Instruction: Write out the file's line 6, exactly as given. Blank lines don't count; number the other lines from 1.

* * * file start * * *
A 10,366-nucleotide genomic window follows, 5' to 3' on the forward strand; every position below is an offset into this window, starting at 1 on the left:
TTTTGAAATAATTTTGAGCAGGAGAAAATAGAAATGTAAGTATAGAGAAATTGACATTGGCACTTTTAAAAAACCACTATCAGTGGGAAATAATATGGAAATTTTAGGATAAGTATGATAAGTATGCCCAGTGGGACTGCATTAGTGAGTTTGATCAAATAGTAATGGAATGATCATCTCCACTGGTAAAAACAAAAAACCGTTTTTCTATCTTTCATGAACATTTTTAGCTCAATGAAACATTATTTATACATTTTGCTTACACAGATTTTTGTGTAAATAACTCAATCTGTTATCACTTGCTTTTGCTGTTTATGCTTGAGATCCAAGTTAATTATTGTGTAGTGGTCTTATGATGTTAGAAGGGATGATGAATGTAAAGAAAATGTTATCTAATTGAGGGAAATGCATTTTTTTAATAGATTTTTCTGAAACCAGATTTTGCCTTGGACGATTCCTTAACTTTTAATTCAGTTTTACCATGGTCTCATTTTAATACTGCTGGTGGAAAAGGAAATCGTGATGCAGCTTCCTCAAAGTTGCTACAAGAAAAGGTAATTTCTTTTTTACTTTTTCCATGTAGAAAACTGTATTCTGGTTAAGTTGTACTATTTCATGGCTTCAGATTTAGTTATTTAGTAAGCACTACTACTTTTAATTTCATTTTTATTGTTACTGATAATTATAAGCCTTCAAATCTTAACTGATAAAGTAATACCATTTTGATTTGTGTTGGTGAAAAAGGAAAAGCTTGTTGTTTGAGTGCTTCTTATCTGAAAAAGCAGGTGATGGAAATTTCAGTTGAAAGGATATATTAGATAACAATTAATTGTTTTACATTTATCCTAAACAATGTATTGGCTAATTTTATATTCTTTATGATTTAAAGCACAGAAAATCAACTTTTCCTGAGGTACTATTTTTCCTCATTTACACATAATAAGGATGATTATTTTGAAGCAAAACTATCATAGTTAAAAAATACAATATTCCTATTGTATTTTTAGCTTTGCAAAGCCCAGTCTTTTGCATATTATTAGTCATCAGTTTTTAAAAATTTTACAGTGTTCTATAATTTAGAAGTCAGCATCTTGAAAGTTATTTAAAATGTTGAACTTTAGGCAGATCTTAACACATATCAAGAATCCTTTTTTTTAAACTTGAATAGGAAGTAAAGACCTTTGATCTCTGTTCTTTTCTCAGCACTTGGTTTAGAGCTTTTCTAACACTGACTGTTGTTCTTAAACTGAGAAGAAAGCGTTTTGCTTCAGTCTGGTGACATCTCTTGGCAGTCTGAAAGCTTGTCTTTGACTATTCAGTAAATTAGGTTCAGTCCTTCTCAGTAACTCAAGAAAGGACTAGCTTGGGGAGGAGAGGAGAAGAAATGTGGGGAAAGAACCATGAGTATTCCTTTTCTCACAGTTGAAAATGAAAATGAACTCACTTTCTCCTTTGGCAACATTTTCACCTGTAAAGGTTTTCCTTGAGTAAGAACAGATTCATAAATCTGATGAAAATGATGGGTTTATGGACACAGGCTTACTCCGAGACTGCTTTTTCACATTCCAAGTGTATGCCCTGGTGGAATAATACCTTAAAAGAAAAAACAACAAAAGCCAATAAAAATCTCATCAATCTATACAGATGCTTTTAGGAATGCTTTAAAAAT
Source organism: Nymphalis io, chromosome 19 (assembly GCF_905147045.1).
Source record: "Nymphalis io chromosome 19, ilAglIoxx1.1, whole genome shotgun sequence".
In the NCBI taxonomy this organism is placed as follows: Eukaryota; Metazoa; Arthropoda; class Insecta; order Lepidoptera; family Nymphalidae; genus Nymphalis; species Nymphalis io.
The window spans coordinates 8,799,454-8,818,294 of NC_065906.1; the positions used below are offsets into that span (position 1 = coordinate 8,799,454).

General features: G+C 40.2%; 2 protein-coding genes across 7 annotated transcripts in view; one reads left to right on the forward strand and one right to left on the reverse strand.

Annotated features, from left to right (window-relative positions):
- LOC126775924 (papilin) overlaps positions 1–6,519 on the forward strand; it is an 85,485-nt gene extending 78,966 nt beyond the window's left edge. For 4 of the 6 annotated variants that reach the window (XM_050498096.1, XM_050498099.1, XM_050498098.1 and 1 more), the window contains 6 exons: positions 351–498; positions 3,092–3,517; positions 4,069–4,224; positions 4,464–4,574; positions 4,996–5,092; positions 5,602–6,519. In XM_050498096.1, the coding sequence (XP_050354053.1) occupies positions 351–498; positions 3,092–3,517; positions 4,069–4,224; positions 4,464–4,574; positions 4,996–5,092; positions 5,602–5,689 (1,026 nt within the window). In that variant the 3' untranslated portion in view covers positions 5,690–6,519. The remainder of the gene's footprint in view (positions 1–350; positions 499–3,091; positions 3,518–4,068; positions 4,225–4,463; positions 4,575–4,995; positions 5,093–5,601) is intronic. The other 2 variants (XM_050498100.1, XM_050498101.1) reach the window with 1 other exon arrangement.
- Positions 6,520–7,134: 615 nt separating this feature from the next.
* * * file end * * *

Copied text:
The window spans coordinates 8,799,454-8,818,294 of NC_065906.1; the positions used below are offsets into that span (position 1 = coordinate 8,799,454).